how is it that $y\in [x-\delta,x+\delta]$? i mean how is it that a variable in y belongs to interval in x? shouldn't it be like $y\in [y_1,y_2]$? i'm sure you are correct with what you said but i'm trying to figure out how this works.

I vaguely recall there being some kind of method for finding upper/lower bound of integrals. basically that yeah?

once i find the lower bound i assume there's a theorem that leads me the result i want or somewhere close to it.

eh i need to buy a analysis book.

Last edited: Apr 22, 2014
8. Apr 22, 2014

okay so upper bound of that integral is $M(x_n+\delta-x_n+\delta)=2M\delta$ while lower bound is $2m\delta$ for

$m\leq f(x) \leq M$

Last edited: Apr 22, 2014
9. Apr 22, 2014

### mathwonk

if a graph has finite area over an infinite base it seems plausible that the height goes to zero, no?

10. Apr 22, 2014

### gopher_p

It seems like it should be true, but it's not.

11. Apr 23, 2014

### disregardthat

If the first derivative is bounded and continuous, I think it's the case.

12. Apr 23, 2014

could you shed some light on why you think this is the chase? how does an additional requirement of "first deriv bounded and cont" make height f(x) approach 0.

I know that just because $f(x) \in L_p$ space it does not mean $f(x) -> 0$ as $x -> \inf$. I know for sure that the additional requirement of $f(x) \in (C_b)^'$ is needed.

Last edited: Apr 23, 2014
13. Apr 23, 2014

why is this not true? i know adding "f(x) is bounded and cont makes it true" (this is what i'm trying to prove) but i'm curious why not having that requirement makes it false. any counter example?

14. Apr 23, 2014

### disregardthat

Consider a step function on the set $A = \bigcup_{n = 1}^{\infty} [n-\frac{1}{2^n},n+\frac{1}{2^n}]$. The integral of this function is the sum $\sum_{n=1} 2^{-n+1} = \frac{1}{2}$. The maximal height remains 1 on any interval $[x,\infty)$. You can easily find a smooth function behaving in a similar way, with maximal height 1 on each such interval and converging integral. But any smooth function constructed in this manner will have unbounded derivatives.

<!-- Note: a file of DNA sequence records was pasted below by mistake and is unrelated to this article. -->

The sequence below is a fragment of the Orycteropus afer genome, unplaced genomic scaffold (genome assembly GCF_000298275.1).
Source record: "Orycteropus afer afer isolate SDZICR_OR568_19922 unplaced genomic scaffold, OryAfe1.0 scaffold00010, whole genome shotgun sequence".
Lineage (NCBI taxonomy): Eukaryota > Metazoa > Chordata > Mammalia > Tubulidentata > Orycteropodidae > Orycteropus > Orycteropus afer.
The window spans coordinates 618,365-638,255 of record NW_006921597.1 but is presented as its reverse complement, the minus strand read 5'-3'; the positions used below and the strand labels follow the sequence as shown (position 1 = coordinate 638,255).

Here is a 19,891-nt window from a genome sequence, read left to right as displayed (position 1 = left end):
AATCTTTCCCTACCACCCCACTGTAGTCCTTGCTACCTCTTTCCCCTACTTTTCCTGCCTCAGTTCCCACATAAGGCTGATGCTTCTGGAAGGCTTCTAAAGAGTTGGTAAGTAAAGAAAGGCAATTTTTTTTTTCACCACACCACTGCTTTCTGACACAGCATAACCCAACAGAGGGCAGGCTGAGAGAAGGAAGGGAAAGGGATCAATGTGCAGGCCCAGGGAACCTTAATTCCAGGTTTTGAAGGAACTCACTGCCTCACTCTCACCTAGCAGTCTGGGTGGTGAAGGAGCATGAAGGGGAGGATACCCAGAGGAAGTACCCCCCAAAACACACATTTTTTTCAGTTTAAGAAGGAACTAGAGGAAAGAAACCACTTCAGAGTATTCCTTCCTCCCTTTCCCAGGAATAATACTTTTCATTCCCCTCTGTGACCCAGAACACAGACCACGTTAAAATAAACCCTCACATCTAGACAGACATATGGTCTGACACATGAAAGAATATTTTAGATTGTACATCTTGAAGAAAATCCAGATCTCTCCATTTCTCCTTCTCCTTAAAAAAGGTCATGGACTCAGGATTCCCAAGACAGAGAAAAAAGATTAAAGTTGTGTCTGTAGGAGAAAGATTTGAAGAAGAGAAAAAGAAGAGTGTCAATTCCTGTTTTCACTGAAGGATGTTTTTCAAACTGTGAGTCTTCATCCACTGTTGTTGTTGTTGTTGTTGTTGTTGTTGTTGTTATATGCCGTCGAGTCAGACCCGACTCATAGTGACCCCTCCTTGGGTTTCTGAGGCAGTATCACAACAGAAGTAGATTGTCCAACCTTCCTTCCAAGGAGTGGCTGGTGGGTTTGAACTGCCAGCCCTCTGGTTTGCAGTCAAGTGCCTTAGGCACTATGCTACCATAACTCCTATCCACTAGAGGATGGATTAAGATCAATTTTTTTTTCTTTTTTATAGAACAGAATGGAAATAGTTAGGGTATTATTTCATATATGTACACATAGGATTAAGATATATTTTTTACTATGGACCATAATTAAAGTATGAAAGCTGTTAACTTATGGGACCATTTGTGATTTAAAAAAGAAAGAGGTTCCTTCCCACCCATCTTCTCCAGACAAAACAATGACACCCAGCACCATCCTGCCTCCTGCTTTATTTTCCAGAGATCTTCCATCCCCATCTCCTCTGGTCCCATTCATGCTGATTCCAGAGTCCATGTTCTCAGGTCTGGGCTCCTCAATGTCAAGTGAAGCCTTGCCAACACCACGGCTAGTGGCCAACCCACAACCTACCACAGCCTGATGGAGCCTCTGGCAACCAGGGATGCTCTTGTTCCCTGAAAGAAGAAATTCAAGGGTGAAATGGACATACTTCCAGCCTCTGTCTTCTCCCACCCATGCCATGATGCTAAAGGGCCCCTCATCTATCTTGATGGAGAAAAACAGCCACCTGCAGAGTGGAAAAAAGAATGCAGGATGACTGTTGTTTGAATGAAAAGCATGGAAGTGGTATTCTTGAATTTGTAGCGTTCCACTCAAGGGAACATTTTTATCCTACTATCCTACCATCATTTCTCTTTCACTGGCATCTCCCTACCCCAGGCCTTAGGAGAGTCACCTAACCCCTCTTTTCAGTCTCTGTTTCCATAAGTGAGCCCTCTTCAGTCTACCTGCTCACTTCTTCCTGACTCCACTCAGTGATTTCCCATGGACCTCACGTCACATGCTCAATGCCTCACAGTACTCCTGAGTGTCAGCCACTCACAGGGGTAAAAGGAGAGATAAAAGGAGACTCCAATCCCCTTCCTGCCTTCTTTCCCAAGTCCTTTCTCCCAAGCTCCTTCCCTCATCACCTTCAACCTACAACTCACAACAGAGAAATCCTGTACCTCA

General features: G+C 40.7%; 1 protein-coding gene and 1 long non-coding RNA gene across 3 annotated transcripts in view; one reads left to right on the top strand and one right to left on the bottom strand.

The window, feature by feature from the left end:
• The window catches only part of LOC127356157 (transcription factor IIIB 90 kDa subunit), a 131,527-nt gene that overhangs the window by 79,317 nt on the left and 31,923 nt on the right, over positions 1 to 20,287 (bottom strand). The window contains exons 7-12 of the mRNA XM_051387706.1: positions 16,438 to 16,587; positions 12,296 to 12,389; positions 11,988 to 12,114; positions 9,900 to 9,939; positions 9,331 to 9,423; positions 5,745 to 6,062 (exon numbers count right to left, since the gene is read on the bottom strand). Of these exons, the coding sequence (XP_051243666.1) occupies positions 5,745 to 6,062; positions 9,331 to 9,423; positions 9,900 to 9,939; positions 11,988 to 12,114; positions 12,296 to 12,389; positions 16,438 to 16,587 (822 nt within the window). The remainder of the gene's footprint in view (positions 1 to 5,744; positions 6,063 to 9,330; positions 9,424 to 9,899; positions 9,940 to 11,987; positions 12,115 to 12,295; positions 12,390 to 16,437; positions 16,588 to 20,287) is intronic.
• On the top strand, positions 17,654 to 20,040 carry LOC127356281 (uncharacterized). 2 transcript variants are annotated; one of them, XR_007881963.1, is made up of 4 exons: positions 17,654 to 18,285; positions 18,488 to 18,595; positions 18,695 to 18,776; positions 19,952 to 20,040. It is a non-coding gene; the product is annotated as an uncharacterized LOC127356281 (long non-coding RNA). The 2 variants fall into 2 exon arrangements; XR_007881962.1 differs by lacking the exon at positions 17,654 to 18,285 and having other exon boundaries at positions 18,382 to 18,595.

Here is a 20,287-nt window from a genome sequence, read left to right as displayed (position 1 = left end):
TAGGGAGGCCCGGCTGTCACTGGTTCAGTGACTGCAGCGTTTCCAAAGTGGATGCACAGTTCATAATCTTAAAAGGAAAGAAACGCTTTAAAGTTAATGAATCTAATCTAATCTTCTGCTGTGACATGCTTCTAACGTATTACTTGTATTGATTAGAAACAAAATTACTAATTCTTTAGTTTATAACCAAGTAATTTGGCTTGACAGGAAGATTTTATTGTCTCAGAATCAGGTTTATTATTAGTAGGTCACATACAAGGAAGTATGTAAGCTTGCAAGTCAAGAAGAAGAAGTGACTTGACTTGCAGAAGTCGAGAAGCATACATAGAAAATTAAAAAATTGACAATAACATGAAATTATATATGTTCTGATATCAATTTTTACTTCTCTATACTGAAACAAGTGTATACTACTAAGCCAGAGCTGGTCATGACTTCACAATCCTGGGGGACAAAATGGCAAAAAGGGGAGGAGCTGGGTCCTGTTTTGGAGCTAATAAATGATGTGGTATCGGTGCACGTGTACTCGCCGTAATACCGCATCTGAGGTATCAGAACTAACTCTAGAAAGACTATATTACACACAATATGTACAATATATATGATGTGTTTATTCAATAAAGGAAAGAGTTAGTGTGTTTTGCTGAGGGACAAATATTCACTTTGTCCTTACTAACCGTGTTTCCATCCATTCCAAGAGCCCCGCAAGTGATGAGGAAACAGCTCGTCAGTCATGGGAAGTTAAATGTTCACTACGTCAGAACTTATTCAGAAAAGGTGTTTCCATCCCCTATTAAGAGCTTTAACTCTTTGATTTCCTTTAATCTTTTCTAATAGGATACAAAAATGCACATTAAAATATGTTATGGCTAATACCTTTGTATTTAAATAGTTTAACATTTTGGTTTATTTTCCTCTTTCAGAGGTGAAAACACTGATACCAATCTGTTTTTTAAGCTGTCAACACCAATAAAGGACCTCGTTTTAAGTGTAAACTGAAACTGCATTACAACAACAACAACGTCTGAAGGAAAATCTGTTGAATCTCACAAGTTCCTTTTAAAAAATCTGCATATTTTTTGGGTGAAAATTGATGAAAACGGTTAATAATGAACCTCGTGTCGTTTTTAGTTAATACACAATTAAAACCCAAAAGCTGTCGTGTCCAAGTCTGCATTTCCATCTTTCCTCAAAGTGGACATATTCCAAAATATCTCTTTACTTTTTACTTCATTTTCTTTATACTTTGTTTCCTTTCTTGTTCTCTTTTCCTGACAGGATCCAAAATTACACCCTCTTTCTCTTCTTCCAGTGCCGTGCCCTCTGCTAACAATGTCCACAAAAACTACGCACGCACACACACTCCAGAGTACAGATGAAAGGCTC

If the derivative is bounded, try to find a function composed of congruent isoceles triangles (with top points $\epsilon$ in the x-values of the sequence $x_n$ micromass defined) strictly smaller than |f(x)|, with diverging integral. This may be found since you have a strict limit of the derivative of f(x) and thus how fast f(x) increases and decreases near each point $x_n$. You probably need to consider a subsequence of $x_n$ such that the triangles are disjoint.

Last edited: Apr 23, 2014
15. Oct 15, 2014

### platetheduke

Let $f\in L^{p}$ have a continuous, bounded first derivative. Note that since $f\in L^p$, $\epsilon m(\{x:\vert f(x)\vert\geq\epsilon^{1/p}\})\leq\int_{\{x:\vert f(x)\vert\geq\epsilon^{1/p}\}}\vert f\vert^pdm<\infty$ for every $\epsilon>0$. You know that $f^p$ stays below $\epsilon$ on all but a set of finite measure. If this set is unbounded, use the triangle idea of disregardthat to show that the integral must be infinite, which contradicts the fact that $f$ is in $L^p$.